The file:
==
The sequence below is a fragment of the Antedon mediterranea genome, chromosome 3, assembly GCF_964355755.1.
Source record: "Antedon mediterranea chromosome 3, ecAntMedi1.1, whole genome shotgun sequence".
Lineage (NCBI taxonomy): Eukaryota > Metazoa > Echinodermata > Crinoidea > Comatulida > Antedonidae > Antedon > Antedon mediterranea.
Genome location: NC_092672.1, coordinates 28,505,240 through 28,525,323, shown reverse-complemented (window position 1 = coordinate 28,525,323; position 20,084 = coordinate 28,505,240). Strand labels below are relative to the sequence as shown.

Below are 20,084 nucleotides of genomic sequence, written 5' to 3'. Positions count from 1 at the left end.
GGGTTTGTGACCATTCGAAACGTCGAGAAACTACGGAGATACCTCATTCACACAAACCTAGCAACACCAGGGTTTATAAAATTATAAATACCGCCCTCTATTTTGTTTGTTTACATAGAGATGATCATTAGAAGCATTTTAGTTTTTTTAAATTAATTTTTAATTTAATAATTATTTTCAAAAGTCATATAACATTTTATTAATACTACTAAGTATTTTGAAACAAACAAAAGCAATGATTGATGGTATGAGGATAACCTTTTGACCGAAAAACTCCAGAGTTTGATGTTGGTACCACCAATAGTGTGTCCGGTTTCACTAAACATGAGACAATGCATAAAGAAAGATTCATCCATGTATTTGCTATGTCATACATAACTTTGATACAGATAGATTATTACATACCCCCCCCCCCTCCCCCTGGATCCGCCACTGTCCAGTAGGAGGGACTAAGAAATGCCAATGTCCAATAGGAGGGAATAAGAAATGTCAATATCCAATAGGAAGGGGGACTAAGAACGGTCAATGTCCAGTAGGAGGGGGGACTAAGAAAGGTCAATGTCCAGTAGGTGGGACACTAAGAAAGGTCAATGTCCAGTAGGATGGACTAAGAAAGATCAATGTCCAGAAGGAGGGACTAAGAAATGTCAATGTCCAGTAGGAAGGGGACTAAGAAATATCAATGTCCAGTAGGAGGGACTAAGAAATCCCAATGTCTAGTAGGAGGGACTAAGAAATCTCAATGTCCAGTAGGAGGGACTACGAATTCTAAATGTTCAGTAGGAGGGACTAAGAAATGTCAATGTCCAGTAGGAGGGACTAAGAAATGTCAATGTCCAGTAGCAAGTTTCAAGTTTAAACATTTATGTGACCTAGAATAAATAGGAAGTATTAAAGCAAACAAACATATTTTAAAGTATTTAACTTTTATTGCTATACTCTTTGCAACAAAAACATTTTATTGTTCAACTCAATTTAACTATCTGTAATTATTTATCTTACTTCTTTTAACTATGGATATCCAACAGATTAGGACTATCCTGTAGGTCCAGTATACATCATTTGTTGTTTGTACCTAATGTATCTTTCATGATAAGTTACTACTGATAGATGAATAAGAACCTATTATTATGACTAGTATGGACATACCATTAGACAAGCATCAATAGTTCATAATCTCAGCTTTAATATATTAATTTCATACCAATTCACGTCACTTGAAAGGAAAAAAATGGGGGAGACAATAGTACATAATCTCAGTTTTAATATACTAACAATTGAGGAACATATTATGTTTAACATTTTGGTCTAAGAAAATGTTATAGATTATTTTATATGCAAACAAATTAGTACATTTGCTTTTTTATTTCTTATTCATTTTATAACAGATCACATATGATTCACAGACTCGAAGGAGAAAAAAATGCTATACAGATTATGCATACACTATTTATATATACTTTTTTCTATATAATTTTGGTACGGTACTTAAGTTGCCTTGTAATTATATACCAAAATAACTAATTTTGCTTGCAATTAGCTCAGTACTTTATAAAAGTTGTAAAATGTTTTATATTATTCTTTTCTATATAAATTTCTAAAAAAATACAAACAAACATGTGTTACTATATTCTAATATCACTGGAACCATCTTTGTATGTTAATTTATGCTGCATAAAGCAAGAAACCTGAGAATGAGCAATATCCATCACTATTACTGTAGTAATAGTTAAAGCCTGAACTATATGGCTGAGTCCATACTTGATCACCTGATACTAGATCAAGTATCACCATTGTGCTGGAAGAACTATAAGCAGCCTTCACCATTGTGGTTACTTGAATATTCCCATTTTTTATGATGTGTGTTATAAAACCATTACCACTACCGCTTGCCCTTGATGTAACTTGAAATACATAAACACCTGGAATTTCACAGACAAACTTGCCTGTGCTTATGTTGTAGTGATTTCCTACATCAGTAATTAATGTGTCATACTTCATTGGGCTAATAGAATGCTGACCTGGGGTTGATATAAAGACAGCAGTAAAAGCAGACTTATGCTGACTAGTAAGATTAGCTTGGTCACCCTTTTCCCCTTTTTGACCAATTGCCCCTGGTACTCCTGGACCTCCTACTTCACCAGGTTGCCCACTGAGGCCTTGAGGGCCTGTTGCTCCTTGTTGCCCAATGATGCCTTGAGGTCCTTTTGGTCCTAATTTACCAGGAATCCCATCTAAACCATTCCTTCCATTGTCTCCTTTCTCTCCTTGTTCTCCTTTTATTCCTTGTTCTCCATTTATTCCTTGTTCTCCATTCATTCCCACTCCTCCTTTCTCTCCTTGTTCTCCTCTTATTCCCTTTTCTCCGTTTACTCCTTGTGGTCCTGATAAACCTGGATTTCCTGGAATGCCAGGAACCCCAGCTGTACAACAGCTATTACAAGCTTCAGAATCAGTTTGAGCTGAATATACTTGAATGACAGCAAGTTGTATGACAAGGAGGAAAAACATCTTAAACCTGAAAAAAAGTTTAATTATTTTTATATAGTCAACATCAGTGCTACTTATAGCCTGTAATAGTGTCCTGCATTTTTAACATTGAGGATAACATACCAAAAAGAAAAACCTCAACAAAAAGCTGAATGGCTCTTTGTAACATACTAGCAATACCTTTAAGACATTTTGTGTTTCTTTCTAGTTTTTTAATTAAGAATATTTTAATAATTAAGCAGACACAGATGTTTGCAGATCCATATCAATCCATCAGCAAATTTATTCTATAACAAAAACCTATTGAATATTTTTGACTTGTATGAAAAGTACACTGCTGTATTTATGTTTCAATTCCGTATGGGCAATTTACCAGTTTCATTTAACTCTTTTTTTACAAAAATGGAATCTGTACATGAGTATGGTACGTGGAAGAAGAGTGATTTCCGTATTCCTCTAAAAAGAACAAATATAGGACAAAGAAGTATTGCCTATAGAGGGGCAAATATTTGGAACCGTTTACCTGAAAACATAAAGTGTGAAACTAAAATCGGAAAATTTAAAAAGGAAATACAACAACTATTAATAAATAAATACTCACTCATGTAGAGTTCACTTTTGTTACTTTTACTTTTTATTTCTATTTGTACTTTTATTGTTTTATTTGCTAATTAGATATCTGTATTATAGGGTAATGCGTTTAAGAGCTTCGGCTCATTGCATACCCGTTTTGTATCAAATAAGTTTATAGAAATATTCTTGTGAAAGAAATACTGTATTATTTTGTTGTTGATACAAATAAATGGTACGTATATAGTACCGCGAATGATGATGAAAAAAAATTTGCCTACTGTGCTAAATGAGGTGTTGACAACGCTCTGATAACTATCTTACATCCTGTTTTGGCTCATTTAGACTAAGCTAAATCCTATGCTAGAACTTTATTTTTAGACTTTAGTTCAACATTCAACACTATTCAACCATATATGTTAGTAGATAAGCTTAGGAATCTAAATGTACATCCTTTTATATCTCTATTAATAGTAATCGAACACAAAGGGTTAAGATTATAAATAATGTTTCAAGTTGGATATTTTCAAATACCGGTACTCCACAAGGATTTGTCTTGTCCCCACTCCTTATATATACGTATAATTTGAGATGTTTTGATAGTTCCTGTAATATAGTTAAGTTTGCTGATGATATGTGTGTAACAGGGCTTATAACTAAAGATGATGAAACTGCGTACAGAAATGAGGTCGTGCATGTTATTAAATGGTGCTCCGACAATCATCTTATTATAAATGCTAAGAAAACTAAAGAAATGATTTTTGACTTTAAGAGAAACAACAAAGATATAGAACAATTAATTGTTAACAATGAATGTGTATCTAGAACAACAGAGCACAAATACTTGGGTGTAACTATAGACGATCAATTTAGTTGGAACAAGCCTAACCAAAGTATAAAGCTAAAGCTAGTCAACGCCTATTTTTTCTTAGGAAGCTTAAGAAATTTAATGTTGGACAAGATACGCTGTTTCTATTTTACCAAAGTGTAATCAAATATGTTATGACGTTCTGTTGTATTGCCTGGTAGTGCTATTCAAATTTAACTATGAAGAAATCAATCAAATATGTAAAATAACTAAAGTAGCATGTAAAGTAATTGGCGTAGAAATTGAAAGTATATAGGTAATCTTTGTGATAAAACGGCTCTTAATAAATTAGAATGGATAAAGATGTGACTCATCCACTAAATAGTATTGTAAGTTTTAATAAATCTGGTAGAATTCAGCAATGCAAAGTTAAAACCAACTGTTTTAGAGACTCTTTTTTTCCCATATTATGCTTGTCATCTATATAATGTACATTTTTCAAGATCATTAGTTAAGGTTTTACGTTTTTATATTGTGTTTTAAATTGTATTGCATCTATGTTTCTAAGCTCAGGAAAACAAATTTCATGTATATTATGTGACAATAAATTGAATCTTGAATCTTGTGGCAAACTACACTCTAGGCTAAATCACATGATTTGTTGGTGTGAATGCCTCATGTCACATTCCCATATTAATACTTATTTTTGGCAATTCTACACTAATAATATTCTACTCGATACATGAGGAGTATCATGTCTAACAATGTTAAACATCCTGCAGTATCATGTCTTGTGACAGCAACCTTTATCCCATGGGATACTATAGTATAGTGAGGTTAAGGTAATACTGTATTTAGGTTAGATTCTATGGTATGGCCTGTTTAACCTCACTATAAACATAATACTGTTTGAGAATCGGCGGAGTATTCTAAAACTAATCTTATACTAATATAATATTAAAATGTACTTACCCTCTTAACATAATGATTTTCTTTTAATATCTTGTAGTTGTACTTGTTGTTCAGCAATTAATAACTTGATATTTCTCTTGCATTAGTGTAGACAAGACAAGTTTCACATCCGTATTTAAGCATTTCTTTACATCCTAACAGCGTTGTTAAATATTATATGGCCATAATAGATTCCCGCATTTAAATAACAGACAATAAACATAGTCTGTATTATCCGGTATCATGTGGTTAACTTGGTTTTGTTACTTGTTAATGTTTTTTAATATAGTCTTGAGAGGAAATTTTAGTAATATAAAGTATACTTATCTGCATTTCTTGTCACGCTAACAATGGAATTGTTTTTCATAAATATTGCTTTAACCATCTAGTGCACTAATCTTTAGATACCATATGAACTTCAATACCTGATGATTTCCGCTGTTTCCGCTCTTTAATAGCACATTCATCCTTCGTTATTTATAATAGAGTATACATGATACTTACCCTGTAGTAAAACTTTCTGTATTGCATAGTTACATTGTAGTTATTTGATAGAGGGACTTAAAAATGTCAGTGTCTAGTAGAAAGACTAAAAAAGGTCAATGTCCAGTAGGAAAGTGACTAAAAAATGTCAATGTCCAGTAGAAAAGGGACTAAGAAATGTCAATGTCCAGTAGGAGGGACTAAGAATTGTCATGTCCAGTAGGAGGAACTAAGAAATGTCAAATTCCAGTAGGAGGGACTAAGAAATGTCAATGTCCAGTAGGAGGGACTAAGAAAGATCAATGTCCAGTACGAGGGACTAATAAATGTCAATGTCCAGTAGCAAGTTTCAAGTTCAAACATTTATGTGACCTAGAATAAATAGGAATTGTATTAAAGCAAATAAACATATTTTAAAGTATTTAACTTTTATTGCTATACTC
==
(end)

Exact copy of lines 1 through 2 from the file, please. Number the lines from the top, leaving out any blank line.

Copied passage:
The sequence below is a fragment of the Antedon mediterranea genome, chromosome 3, assembly GCF_964355755.1.
Source record: "Antedon mediterranea chromosome 3, ecAntMedi1.1, whole genome shotgun sequence".